The midterm, that mid-semester ritual celebrating the art of overcoming sleep-deprivation is upon us. All around us, students can be observed performing the rites of cramming, pulling an all-nighter and nervously breaking down. It’s a spectacle to behold, and one which varying class structures conspire to make last for more than a month.
The most peculiar change in behavior connected to the onset of these exams is the sudden rise in popularity of office hours. Generally our professors’ office hours are sparsely attended. Office hours are left unused by students who would benefit the most from them, save for a small dedicated slice of each class’s student body. It is only in dire times, such as midterm season or just before a major assignment is due, that they are used.
Going to office hours somehow fell into the subcategory of class supplements. It’s viewed as something helpful, but as it is optional, it is often ignored or forgotten. At its core, the underutilization of office hours is not an issue of laziness but because oftentimes they are not even considered.
Office hours would be more effective if they were by appointment only. Professors won’t waste their time sitting in an empty office. Also, students would be able to schedule an available time, instead of using the convenient excuse of schedule overlap. It would also allow more students to attend office hours.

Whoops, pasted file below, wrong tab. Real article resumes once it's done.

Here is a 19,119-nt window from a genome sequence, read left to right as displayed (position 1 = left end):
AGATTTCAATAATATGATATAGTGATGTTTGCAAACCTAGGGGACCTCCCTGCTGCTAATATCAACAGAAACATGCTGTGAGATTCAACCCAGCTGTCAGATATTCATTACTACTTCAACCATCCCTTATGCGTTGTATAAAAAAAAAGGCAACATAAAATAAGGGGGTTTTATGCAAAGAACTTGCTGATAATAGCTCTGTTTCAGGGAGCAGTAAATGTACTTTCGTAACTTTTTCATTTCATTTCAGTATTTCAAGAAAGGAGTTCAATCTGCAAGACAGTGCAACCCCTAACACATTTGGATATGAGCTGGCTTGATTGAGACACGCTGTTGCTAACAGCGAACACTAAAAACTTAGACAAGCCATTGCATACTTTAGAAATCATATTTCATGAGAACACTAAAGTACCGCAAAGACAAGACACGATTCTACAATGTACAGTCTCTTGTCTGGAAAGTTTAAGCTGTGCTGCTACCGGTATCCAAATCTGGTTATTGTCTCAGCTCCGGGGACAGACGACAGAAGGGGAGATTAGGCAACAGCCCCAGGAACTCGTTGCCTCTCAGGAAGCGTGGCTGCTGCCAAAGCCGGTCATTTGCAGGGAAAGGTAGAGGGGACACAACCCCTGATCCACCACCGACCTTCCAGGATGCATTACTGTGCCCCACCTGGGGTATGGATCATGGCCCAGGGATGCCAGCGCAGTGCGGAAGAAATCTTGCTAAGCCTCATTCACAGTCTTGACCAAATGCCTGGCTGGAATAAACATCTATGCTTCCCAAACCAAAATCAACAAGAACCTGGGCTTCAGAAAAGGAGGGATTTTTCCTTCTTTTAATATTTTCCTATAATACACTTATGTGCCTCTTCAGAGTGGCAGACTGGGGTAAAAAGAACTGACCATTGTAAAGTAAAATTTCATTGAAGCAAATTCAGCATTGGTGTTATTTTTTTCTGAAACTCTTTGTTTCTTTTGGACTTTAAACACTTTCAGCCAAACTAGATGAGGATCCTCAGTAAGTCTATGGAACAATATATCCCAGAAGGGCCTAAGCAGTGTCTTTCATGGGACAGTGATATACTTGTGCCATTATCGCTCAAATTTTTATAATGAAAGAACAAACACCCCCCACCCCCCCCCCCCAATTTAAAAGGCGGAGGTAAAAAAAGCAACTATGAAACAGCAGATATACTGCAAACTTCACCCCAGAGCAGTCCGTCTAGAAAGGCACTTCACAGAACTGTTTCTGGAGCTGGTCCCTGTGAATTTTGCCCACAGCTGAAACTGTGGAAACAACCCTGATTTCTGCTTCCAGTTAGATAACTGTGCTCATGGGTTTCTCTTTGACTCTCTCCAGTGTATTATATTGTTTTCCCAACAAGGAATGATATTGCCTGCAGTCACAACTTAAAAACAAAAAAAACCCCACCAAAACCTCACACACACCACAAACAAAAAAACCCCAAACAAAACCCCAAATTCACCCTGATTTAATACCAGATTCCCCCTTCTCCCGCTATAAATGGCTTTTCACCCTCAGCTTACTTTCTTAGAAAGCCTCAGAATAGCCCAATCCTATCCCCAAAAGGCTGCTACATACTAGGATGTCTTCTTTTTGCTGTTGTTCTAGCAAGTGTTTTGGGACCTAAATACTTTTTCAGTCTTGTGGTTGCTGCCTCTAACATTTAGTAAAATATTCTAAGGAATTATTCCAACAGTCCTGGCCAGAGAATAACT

With hundreds of students to deal with at one time, there is no way a professor in a class can give you any sort of personalized instruction, which can lead to a bit of culture shock to students accustomed to much smaller student-to-teacher ratios in high school.
These complaints fall a bit flat when considering the extreme lack of interest these same students seem to have in office hours, an opportunity for the most personal interaction possible with a teacher.
Though discussion sections help to alleviate that problem, they are not always effective.
From my experience, professors are more than willing to help a student with any questions he or she might have about the class. Who is better qualified than a professor to clarify any uncertainty relating to course material?
Many professors are baffled by this issue. Some are annoyed students are not taking advantage of the time they set aside, and others worry it is their fault. They sit alone in their offices with the doors open for a couple hours every week and wonder if their designated times conflict with their students’ schedules.
Then, when something is due, hoards of students they have never met complain about difficulties with class concepts. This cannot be the best use of available resources.
USC students do not take advantage of this valuable resource. It could be laziness, or it could be our busy schedules, but the root of the problem lies in a set belief of what successful study habits entail.
The university should encourage professors to remind students about office hours. They should bring it up every class until it finally enters the student body’s thinking. The best first step for getting students to start using the opportunity of office hours is to remind them that it is there in the first place.
Daniel Grzywacz is a sophomore majoring in cinematic arts-critical studies. His column “Thoughts From the Quad” runs Wednesdays.